The vocabulary of Mike MacIntyre
By Michael Krumholtz
Mike MacIntyre has a few favorite words..
“As you get to know me you will say one thing about Mike MacIntyre: ‘He has passion,’” he said at the press conference introducing him as Colorado’s 25th head coach. “You might say a lot of other things, but you’ll say he has passion.”
His southern tongue is rolling out phrases and slogans faster than an up-and-coming creative director at J. Walter Thompson.
“The word I use instead of patience is perseverance. There’s a big difference. Perseverance (means) you’re working continuously everyday.”
“My slogan is ‘No excuses, no regrets.’”
He is a breathing motivational poster. MacIntyre, the charismatic and ardent 47-year-old, comes to Boulder via San Jose State, where he finished the regular season with a 10-2 record and a No. 24 ranking.
Born the son of a coach, he brings bags full of NFL and FBS coaching experience on his move to Colorado. He remembers how he looked up to his father George, a former coach of the year recipient at Vanderbilt, and molded himself in reflection of that visage.
“I saw a man who cared about people. He was a life changer,” MacIntyre said. “That’s what I like to do. I love to win football games. But I like to help change lives to get them where they want to be.”
MacIntyre coached as an assistant in the pros with the Cowboys and the Jets, as well as having stints with Duke, Ole Miss, and Temple before taking the head coaching job at San Jose State.
In common opponents with this year’s CU team, MacIntyre’s club fared much better than the Buffs. The Spartans lost by three to eventual Pac-12 champ Stanford (who, if you will allow it back into your memory, shutout the Buffs) and beat Colorado State by 20. They also boasted one of the nation’s best passing offenses, one that should translate to CU after some time for installation.
But how much time? Immediately succeeding Jon Embree’s two-year experiment, MacIntyre still trusts athletic director Mike Bohn and the rest of the administration to give him needed time.
“I felt a sense of total commitment to getting it done,” he said. “When I was growing up and playing ball, Colorado was special and I definitely think they can get there again.
“Yes we’ve got a long way to go but I’ve been there before.”
MacIntyre confirmed he would be bringing the pistol offense to Boulder. It’s the same offense employed by Chris Ault’s great rushing attacks at Nevada. And if you watch the BCS National Championship, you’ll notice a certain SEC program run it on occasion. Defensively, MacIntyre will use a base 4-3 scheme. He also mentioned that he will interview interested coaches at San Jose State for prospective spots on his staff at CU.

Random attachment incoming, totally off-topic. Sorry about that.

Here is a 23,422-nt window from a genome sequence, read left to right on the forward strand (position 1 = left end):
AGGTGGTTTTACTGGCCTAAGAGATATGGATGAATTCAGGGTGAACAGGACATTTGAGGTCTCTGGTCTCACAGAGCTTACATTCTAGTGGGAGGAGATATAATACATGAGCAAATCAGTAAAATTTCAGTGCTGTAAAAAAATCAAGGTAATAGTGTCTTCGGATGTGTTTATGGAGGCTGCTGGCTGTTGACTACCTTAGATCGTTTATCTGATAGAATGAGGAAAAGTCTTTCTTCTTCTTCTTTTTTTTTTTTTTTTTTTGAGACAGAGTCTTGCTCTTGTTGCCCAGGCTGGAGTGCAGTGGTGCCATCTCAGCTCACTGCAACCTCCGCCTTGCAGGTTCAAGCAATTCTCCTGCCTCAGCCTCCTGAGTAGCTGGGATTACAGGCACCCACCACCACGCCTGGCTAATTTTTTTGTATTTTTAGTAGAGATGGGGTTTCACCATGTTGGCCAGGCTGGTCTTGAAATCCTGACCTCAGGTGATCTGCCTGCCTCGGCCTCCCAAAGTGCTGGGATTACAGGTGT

Just when he finally settles down into his new office, the diligent coach will rush out to the recruiting trail. And he knows exactly which trails to go down in his quest for gaining Pac-12 competitiveness.
“We’re going to absolutely blanket Colorado. And we’re going to absolutely blanket California. I look at California as in-state,” he says with an open grin.
The newest Coach Mac knows what made Bill McCartney’s old teams so successful: start with the best players from the state, then branch out to California and Texas.
“We’re going to win this state in recruiting. That is one of our big goals.”
In his past, he was responsible for recruiting future NFL Pro Bowlers Eli Manning and Patrick Willis to Mississippi. Now, in his uncertain future, his ability to succeed in recruiting may define his CU coaching tenure. Planned facility upgrades included in his contract should help attract recruits who also need reassurance that CU is ready to compete again.
For now, it’s irrelevant to say whether this was a “good hire” or a “bad” one. Those are determinations to come. At least it must be some relief to know the Buffs have a proven head coach on their sidelines after guys without prior coordinator experience were asked to run the program.
MacIntyre rattles off San Jose State team and players’ statistics in the self-fulfilling way a boastful bachelor lists his accomplishments. The numbers remain stuck in his head along with those all-encompassing phrases and uninterrupted coaching memories.
He is asked about his team back in San Jose. Will he coach in the bowl game? Or will he begin invaluable time recruiting, assembling a staff, and becoming familiar with players? His uncomplicated answer may have just given some insight into that passion and perseverance he was talking about.
“I’ve got a lot of work to do,” MacIntyre said. “My heart is at the bowl game. But my mind and body are here working.”